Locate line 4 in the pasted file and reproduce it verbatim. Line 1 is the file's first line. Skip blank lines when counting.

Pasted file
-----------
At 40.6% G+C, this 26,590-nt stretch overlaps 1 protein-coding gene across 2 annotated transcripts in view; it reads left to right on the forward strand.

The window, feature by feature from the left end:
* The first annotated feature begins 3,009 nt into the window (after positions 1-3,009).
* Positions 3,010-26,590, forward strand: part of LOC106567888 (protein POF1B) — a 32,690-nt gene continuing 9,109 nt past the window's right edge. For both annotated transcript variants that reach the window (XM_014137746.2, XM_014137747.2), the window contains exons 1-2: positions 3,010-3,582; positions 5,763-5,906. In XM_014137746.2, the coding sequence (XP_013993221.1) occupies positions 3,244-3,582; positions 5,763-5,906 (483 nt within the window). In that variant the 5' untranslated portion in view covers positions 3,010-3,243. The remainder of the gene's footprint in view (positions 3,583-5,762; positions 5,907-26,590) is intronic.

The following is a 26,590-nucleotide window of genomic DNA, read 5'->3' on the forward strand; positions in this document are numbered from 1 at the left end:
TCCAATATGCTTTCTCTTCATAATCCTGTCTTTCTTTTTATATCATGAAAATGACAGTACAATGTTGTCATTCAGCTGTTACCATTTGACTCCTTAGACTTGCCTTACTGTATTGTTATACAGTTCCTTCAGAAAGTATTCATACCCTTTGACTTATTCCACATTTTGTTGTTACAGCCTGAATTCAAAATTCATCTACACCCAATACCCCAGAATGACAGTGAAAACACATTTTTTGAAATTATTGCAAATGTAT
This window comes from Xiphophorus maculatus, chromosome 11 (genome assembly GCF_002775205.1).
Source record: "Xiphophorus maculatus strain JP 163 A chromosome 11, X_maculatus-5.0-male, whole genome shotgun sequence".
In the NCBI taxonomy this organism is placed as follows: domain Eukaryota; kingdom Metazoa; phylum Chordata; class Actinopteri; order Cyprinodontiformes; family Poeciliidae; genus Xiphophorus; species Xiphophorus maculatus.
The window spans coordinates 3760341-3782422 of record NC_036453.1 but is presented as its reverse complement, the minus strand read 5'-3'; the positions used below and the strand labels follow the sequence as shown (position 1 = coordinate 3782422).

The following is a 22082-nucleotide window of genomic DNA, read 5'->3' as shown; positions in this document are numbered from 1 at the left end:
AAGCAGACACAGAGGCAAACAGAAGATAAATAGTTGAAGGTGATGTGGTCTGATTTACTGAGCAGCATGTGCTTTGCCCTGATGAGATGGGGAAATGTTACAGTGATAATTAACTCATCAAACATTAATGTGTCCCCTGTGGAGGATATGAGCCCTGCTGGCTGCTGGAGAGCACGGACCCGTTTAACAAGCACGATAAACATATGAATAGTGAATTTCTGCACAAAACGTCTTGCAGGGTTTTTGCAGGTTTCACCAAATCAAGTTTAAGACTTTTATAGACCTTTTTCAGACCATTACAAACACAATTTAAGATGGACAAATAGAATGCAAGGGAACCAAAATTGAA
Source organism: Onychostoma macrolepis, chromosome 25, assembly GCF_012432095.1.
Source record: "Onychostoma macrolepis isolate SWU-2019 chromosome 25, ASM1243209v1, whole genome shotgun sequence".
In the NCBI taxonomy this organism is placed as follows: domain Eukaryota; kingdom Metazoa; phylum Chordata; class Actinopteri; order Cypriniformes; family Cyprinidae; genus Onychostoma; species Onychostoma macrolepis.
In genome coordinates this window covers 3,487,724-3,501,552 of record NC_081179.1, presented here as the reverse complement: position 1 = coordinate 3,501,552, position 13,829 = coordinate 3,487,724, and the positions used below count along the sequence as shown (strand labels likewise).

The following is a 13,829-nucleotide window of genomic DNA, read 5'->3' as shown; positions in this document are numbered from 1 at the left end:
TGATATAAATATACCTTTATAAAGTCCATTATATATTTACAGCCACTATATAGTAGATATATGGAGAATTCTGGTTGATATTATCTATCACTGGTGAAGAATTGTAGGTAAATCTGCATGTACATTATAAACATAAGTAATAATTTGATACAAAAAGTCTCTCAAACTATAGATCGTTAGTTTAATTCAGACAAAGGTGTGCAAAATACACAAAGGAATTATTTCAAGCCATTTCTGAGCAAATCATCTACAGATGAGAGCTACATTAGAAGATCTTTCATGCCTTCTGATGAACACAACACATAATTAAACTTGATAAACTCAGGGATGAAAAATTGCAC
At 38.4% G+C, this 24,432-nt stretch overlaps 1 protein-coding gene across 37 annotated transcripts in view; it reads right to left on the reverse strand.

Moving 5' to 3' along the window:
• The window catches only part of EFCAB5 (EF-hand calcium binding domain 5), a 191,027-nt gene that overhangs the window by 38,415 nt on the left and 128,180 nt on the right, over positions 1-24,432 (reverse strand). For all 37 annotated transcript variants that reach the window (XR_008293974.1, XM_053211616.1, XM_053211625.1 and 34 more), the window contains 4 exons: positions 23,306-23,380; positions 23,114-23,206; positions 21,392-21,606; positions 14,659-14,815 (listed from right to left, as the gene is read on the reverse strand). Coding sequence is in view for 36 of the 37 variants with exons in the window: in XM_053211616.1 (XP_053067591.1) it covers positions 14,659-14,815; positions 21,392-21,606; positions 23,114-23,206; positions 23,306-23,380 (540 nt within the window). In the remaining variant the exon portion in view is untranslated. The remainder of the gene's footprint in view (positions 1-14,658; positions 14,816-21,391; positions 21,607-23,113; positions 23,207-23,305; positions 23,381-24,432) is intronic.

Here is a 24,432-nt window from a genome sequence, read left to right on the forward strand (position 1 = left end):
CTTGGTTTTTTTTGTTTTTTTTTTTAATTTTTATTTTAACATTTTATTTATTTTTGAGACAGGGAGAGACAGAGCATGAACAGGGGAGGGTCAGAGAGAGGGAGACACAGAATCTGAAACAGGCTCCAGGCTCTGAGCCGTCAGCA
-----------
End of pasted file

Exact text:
* Positions 3,010-26,590, forward strand: part of LOC106567888 (protein POF1B) — a 32,690-nt gene continuing 9,109 nt past the window's right edge. For both annotated transcript variants that reach the window (XM_014137746.2, XM_014137747.2), the window contains exons 1-2: positions 3,010-3,582; positions 5,763-5,906. In XM_014137746.2, the coding sequence (XP_013993221.1) occupies positions 3,244-3,582; positions 5,763-5,906 (483 nt within the window). In that variant the 5' untranslated portion in view covers positions 3,010-3,243. The remainder of the gene's footprint in view (positions 3,583-5,762; positions 5,907-26,590) is intronic.